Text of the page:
UK Police Seize 3-D Printer Parts Instead Of 3-D-Printed Gun

When confiscating a gun, its best to know what that gun looks like.

3-D Printer Parts Compared

On the left, the parts confiscated by Manchester police. On the right, parts found in other 3-D printers.Gigaom

The United Kingdom has restricted gun ownership since a 1996 massacre at a school in Scotland. When Defense Distributed released the instructions for their 3-D printed pistol, there was a new way for weapons to sneak past borders. Nevermind that the gun broke when both German and Australian police tested it, or that the gun itself can only fire a single shot of a small caliber bullet at a time; these guns are new, and they are a threat. Last night, police in Manchester recovered plastic printed parts in a raid. Except it looks like they found 3-D printer parts, not gun parts. Whoops.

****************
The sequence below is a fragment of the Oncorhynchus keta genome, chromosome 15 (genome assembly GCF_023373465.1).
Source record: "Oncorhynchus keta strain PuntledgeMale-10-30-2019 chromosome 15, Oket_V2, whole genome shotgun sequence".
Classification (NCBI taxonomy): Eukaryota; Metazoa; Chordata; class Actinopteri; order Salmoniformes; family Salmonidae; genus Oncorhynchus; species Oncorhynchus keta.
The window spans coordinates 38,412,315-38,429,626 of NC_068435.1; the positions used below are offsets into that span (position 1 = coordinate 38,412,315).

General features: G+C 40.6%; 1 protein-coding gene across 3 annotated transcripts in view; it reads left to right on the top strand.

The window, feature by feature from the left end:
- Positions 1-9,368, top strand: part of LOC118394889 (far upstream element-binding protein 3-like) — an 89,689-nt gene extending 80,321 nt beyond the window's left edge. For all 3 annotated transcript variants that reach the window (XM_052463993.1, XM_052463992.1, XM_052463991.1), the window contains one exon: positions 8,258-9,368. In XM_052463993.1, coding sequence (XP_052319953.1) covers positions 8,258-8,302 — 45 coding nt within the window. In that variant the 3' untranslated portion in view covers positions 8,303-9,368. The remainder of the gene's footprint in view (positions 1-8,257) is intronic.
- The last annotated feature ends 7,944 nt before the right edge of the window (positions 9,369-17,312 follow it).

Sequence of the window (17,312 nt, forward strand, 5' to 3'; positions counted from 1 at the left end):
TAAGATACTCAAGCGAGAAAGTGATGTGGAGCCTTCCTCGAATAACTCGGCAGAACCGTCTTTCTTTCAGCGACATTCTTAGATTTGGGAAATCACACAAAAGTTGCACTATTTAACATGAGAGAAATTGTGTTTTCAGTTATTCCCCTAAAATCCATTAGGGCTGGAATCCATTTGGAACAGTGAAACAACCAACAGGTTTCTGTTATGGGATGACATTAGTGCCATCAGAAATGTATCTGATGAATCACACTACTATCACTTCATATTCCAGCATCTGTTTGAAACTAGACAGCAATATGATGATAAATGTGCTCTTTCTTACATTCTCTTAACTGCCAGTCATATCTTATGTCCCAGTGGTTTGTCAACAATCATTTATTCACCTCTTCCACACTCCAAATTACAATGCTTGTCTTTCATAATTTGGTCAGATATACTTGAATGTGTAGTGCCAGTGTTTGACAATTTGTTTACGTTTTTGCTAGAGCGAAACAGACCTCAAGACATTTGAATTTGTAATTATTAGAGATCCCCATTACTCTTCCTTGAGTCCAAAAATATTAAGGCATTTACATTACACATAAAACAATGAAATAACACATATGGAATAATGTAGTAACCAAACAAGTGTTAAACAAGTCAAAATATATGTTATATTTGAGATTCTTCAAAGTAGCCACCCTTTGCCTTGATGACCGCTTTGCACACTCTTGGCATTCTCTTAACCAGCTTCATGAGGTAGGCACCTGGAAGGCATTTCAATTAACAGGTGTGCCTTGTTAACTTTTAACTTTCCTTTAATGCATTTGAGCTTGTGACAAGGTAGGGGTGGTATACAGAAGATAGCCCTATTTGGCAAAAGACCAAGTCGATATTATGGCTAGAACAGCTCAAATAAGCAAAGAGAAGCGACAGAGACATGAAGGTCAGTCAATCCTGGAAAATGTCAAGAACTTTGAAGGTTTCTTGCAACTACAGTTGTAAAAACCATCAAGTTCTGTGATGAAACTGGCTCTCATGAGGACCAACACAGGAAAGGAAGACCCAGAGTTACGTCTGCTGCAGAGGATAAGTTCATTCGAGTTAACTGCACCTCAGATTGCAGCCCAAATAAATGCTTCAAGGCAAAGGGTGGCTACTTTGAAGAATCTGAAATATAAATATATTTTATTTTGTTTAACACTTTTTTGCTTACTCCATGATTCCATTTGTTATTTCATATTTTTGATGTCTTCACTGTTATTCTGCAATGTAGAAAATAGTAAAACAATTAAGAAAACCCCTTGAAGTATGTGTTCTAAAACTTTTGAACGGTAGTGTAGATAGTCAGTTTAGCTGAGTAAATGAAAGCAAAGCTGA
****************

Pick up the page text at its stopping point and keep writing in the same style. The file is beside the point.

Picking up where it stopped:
This mistake, spotted at Gigaom, shows instead that police found a printer, not a gun. Manchester Police released two statements, one claiming that they seized parts of a 3-D printed gun, and a later, updated version revealing that instead they just found a 3-D printer. The raid was part of Challenger, an operation against organized crime. If the 3-D printer was in fact used for nefarious purposes, it's just as likely it was making counterfeit 3-D printers as it was making weapons.

For reference, here's what 3-D printed gun parts actually look like:

Liberator Parts

The first 3-D printed gun, broken down into parts.Defense Distributed